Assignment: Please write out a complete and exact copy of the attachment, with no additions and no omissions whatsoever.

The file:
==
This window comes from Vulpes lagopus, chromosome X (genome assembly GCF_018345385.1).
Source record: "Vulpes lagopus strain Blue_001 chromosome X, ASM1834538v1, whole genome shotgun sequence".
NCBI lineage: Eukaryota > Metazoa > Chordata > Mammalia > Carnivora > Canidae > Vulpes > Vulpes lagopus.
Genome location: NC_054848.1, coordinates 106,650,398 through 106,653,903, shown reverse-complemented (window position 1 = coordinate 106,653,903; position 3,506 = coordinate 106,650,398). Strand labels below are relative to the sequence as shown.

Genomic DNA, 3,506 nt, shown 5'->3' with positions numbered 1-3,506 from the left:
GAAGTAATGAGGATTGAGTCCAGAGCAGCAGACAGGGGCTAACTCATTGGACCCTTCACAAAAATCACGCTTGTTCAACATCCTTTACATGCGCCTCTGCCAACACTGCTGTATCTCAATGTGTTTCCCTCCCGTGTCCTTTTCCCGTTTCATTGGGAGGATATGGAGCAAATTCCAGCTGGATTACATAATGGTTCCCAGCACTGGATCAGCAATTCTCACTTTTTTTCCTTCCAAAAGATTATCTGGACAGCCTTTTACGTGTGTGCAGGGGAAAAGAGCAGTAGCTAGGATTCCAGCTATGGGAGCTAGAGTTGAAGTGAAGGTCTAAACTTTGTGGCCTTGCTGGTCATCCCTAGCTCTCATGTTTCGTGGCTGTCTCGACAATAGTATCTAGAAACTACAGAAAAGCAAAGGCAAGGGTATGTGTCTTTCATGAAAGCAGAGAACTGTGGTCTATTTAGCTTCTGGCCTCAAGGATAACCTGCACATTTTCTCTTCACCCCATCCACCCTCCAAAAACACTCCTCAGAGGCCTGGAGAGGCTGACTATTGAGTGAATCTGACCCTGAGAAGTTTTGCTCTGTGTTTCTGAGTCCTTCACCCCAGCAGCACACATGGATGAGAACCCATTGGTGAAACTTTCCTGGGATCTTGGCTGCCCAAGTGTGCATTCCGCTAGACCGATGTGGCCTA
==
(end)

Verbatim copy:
This window comes from Vulpes lagopus, chromosome X (genome assembly GCF_018345385.1).
Source record: "Vulpes lagopus strain Blue_001 chromosome X, ASM1834538v1, whole genome shotgun sequence".
NCBI lineage: Eukaryota > Metazoa > Chordata > Mammalia > Carnivora > Canidae > Vulpes > Vulpes lagopus.
Genome location: NC_054848.1, coordinates 106,650,398 through 106,653,903, shown reverse-complemented (window position 1 = coordinate 106,653,903; position 3,506 = coordinate 106,650,398). Strand labels below are relative to the sequence as shown.

Genomic DNA, 3,506 nt, shown 5'->3' with positions numbered 1-3,506 from the left:
GAAGTAATGAGGATTGAGTCCAGAGCAGCAGACAGGGGCTAACTCATTGGACCCTTCACAAAAATCACGCTTGTTCAACATCCTTTACATGCGCCTCTGCCAACACTGCTGTATCTCAATGTGTTTCCCTCCCGTGTCCTTTTCCCGTTTCATTGGGAGGATATGGAGCAAATTCCAGCTGGATTACATAATGGTTCCCAGCACTGGATCAGCAATTCTCACTTTTTTTCCTTCCAAAAGATTATCTGGACAGCCTTTTACGTGTGTGCAGGGGAAAAGAGCAGTAGCTAGGATTCCAGCTATGGGAGCTAGAGTTGAAGTGAAGGTCTAAACTTTGTGGCCTTGCTGGTCATCCCTAGCTCTCATGTTTCGTGGCTGTCTCGACAATAGTATCTAGAAACTACAGAAAAGCAAAGGCAAGGGTATGTGTCTTTCATGAAAGCAGAGAACTGTGGTCTATTTAGCTTCTGGCCTCAAGGATAACCTGCACATTTTCTCTTCACCCCATCCACCCTCCAAAAACACTCCTCAGAGGCCTGGAGAGGCTGACTATTGAGTGAATCTGACCCTGAGAAGTTTTGCTCTGTGTTTCTGAGTCCTTCACCCCAGCAGCACACATGGATGAGAACCCATTGGTGAAACTTTCCTGGGATCTTGGCTGCCCAAGTGTGCATTCCGCTAGACCGATGTGGCCTA